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Film Review: ‘The Giver’: An Orwellian Distraction

Movie: The Giver

Release date: August 15, 2014 (USA)

Director: Phillip Noyce

Adapted from: The Giver

Story by: Lois Lowry

Screenplay: Michael Mitnick

Producers: Nicole Silver, Jeff Bridges, Orly Wiseman, Neil Koenigsberg

Americans are addicted to tyranny.

Our liberty and our system of government by representation demands that citizens always be diligent and hold their elected officials accountable, but there is a danger that the people become so distracted by the fight against a Big Brother nightmare that the tyranny of the majority or political correctness saps the virtue which makes a free people free in the first place.

The dystopian genre and films in which a hero fights against a clandestine government power have grown increasingly popular in recent years.

Young adult franchises like Divergent or The Hunger Games tie into this fear, and ten years ago, the Bourne trilogy was thriving at the box office. The legacy of writers like George Orwell, Aldous Huxley, or Ray Bradbury should be preserved, but Hollywood has shown a concerning draw to films with tyrannical figures. Sometimes they add them where there wasn’t one originally.

Walden Media’s trailer for their August release The Giver shows major rewrites to the screenplay from what author Lois Lowry included in her original children’s story.giver-623x1024

In the footage shown, the kids receive a daily injection to suppress emotions like the populace of the 2002 film Equilibrium. On the other hand, the book describes Jonas (the protagonist) and his friends receiving a daily pill only to suppress the typical hormonal effects of puberty.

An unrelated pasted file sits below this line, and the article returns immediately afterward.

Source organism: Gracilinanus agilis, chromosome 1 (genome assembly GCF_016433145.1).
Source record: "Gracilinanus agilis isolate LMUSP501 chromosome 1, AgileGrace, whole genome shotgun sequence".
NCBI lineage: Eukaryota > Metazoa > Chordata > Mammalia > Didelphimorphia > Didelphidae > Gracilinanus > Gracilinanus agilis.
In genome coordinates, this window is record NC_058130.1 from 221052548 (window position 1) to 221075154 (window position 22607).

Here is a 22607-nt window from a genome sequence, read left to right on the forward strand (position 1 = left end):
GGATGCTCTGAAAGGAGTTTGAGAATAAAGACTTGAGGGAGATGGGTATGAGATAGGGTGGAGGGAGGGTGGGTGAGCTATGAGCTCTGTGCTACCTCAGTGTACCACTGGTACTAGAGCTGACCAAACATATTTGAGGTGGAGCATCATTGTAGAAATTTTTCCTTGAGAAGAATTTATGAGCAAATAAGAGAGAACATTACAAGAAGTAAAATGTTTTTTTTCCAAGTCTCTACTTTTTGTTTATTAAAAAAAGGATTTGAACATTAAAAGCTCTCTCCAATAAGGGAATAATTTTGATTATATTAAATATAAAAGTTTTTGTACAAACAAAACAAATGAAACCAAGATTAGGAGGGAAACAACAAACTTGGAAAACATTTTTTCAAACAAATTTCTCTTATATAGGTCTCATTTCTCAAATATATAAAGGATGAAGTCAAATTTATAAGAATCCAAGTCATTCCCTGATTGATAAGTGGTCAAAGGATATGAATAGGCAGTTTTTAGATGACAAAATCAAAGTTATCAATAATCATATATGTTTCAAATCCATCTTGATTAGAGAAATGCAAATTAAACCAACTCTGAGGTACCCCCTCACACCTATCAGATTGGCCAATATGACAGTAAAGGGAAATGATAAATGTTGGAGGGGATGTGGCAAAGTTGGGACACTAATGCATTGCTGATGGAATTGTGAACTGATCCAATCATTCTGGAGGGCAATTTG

The families share their other emotions openly at the dinner table, but trivialize them in the process. Jonas receives experiences like love, rainbows, winter, war, and suffering. The Giver’s complaint is not that someone represses the people from these memories of the past, but that the people are incapable of comprehending deep and meaningful things.

 This social desire for sameness and consent to abandon intrinsic human qualities serves as the real tyrant in Lowry’s book. But for mainstream theater audiences, tyranny must have a face.

The film introduces Meryl Streep as the civic leader and anticipated villain behind this oppression. The screenwriters incorporate elements like the absence of color, but they also include Jonas telling his friends to skip their morning injections. The film is already on course for a showdown between revolutionary youth and the oppressive ideology of their elders before it hits theaters.

It makes sense that the filmmakers would want to spice up the plot. Most summer blockbusters don’t end with the exile of a young man for his knowledge of the past and depth of feeling, after all. Viewers should question, though, why it is that audiences demand stories follow this format.

Media critic Neil Postman reiterated what Aldous Huxley had observed before: man’s “almost infinite appetite for distractions.” Without recognition of the other threats to liberty, perhaps George Orwell and his legacy of dystopian writers will become just another one of those distractions.

Michael Kreuz

Michael Kreuz is a media production specialist, film and literature connoisseur, and Hillsdale College alum. Twitter: @mskreuz.

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Categories: Movie Review, Opinion
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